The UK police’s porn-hunting AI can’t yet tell the difference between deserts and nudes

London’s Metropolitan Police is tasking AI systems with the unenvious job of hunting the internet for images of child pornography – something it believes the technology will be capable of doing adeptly in “two to three years”.

The UK police's porn-hunting AI can't yet tell the difference between deserts and nudes

In the short term, however, the police’s image-recognition tools are finding it difficult to tell the difference between a naked body and a photo of a desert. While the police are already using machine-learning techniques to scan seized devices for images of guns, drugs or money, the toolset struggles when it comes to nudity.

“Sometimes it comes up with a desert and it thinks its an indecent image or pornography,” the Met’s head of digital and electronics forensics, Mark Stokes, told The Telegraph. “For some reason, lots of people have screen-savers of deserts and it picks it up thinking it is skin colour.”

Once the image-recognition system is refined, the idea is that it will allow human officers to offload the burden on identifying disturbing pictures onto machines. The Telegraph reports that the force is drawing up plans to move sensitive data to “Silicon Valley providers”, allowing it to leverage the large computing power of tech firms and help train its AI to scan for images of child abuse.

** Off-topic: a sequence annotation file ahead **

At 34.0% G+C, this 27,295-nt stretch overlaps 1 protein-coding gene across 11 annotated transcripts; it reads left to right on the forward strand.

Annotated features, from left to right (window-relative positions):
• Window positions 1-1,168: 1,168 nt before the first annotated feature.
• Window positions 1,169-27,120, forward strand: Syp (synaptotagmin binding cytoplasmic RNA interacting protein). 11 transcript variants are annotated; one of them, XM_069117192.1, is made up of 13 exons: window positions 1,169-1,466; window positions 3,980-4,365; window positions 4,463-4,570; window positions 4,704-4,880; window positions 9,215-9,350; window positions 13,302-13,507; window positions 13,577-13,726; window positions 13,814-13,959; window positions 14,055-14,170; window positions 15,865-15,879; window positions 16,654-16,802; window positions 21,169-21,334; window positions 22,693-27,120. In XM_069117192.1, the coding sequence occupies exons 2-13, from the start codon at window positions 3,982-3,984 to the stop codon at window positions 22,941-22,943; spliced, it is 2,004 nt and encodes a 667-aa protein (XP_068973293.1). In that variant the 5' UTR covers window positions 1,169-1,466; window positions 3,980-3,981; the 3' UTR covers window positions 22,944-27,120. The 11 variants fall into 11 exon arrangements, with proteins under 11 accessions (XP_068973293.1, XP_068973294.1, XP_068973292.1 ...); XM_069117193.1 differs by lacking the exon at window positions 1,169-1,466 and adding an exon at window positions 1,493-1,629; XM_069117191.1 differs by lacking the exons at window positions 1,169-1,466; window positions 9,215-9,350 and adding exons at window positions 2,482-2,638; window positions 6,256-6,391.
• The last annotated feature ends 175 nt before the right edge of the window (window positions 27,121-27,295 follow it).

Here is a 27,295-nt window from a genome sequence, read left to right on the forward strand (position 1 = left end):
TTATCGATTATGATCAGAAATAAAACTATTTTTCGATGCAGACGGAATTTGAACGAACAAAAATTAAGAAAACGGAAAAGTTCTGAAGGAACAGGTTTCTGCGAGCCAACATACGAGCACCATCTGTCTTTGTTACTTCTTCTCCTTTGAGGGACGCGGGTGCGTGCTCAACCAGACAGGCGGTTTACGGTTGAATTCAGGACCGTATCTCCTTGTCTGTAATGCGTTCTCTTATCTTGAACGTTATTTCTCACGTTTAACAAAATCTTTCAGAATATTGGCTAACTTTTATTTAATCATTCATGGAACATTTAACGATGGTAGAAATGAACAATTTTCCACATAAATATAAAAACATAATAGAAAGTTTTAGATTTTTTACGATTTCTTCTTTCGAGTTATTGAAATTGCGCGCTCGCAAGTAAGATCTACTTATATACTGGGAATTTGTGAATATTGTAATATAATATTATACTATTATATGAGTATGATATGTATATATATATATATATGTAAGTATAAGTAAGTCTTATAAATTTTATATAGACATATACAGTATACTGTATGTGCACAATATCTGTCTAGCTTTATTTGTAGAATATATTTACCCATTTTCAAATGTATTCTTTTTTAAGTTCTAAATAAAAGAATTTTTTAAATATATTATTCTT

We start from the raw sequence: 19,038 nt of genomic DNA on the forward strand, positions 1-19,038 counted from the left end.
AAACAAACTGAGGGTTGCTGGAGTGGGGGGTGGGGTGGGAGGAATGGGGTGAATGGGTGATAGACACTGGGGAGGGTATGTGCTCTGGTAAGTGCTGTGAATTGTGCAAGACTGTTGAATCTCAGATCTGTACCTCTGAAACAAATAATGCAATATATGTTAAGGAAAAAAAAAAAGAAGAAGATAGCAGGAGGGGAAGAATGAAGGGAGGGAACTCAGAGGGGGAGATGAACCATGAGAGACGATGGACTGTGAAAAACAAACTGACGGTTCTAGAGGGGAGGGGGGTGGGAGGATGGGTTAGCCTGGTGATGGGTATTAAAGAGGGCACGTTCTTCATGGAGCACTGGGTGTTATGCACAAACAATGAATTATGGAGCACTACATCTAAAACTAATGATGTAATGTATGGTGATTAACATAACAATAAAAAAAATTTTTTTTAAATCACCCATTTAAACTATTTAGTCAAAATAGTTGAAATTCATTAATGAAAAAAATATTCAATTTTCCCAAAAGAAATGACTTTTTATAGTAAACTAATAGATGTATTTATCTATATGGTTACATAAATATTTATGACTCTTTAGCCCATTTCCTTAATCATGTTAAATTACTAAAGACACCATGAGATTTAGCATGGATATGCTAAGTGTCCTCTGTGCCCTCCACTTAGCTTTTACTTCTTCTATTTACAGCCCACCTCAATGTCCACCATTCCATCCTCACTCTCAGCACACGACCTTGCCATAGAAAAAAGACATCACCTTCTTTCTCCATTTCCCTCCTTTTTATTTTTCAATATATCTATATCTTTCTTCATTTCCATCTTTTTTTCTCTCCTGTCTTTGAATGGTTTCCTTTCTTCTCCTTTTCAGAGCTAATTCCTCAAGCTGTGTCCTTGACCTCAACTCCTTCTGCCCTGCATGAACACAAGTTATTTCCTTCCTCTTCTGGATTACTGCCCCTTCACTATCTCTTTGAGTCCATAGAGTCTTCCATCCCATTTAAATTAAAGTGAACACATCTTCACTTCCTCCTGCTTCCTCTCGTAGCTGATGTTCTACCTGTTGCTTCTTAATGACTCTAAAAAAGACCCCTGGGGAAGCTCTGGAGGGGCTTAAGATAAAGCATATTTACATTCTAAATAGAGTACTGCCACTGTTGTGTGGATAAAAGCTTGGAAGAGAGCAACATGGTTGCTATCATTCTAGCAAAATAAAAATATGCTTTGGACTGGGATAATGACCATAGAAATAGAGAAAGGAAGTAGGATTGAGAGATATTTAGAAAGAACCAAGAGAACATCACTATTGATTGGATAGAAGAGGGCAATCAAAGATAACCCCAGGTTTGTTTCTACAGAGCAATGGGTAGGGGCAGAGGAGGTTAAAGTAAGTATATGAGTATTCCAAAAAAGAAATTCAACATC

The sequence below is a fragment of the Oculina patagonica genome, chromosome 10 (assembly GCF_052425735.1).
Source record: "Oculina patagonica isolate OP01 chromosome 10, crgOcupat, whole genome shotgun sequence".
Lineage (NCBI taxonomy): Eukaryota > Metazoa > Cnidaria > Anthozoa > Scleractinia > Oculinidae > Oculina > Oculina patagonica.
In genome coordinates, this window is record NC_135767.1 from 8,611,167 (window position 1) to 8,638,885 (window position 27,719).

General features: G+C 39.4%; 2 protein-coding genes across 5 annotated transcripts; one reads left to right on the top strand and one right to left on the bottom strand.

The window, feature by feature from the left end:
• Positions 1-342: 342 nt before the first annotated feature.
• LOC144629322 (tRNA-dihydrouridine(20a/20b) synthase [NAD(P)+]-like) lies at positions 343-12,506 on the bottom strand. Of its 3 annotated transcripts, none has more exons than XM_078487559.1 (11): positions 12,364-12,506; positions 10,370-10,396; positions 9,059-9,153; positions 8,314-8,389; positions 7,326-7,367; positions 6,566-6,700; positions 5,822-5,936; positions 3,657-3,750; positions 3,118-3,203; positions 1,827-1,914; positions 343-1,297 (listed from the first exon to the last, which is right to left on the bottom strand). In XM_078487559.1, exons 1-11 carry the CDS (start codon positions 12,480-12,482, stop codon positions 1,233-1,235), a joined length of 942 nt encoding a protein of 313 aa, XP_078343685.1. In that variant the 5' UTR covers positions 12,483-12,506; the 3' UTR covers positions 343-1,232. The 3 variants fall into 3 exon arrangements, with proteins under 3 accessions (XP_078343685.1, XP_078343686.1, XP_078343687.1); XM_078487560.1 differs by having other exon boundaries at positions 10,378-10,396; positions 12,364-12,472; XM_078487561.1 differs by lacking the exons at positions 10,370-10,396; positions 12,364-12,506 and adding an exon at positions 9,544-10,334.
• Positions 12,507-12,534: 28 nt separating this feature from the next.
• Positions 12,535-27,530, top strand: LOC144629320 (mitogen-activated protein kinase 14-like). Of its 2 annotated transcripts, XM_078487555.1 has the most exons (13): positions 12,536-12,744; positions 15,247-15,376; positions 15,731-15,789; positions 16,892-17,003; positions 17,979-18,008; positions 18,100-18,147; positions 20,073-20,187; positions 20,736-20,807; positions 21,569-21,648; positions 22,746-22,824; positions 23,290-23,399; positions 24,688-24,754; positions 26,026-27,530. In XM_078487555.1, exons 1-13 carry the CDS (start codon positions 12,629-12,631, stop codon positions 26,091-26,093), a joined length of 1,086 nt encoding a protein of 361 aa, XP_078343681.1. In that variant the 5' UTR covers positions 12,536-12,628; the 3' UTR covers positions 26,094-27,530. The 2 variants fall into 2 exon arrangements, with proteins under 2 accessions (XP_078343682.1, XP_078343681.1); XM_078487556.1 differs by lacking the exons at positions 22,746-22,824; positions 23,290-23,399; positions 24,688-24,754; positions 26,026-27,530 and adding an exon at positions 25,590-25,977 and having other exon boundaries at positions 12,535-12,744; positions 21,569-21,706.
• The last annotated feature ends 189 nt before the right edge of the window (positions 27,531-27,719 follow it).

That extra computing power might come with added security risks. The shift from a locally-based data centre to a hub owned by Amazon, Google or Microsoft would impart a level of external responsibility on those companies – which attract a large amount of attention from hackers – to protect the sensitive data it hosts. There are added legal issues in that these providers would need consent from the courts to store criminal images.

There’s also the issue that even the machine-learning systems of big tech companies aren’t immune to mistakes, from Twitter’s “technical issues” around the blocking of searches related to the term “bisexual”, to gender and racial biases embedding in training sets for neural networks. As Alphr reported in our look at the subject, western norms can often distort the cultural perspectives of emerging technologies.

In the case of the mislabeled sand dunes, this looks to be a base-level mistake around image identification. Things are likely to become much more complicated when a machine needs to consider nuanced aspects around context and intent.

The Met’s AI isn’t the first to look at nature and see nudity. Last year, a neural network project created its own “pornographic” images, but based on scenes of deserts, beaches and volcanoes.

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